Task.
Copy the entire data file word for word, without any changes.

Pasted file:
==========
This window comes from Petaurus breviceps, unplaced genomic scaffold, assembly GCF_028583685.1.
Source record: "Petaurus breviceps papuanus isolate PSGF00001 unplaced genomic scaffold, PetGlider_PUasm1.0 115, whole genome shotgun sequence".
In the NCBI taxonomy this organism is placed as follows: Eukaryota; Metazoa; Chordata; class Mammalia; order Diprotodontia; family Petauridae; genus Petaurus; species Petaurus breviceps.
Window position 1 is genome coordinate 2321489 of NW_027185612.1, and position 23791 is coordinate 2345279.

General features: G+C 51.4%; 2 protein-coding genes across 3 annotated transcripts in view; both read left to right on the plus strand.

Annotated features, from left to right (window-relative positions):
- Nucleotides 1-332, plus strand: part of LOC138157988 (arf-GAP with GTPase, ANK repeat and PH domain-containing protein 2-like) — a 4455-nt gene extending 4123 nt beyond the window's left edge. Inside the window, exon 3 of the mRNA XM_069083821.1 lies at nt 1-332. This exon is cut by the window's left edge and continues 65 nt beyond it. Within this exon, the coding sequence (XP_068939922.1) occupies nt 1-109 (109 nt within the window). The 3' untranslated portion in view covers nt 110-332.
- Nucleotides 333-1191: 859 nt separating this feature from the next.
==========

This window comes from Petaurus breviceps, unplaced genomic scaffold, assembly GCF_028583685.1.
Source record: "Petaurus breviceps papuanus isolate PSGF00001 unplaced genomic scaffold, PetGlider_PUasm1.0 115, whole genome shotgun sequence".
In the NCBI taxonomy this organism is placed as follows: Eukaryota; Metazoa; Chordata; class Mammalia; order Diprotodontia; family Petauridae; genus Petaurus; species Petaurus breviceps.
Window position 1 is genome coordinate 2321489 of NW_027185612.1, and position 23791 is coordinate 2345279.

General features: G+C 51.4%; 2 protein-coding genes across 3 annotated transcripts in view; both read left to right on the plus strand.

Annotated features, from left to right (window-relative positions):
- Nucleotides 1-332, plus strand: part of LOC138157988 (arf-GAP with GTPase, ANK repeat and PH domain-containing protein 2-like) — a 4455-nt gene extending 4123 nt beyond the window's left edge. Inside the window, exon 3 of the mRNA XM_069083821.1 lies at nt 1-332. This exon is cut by the window's left edge and continues 65 nt beyond it. Within this exon, the coding sequence (XP_068939922.1) occupies nt 1-109 (109 nt within the window). The 3' untranslated portion in view covers nt 110-332.
- Nucleotides 333-1191: 859 nt separating this feature from the next.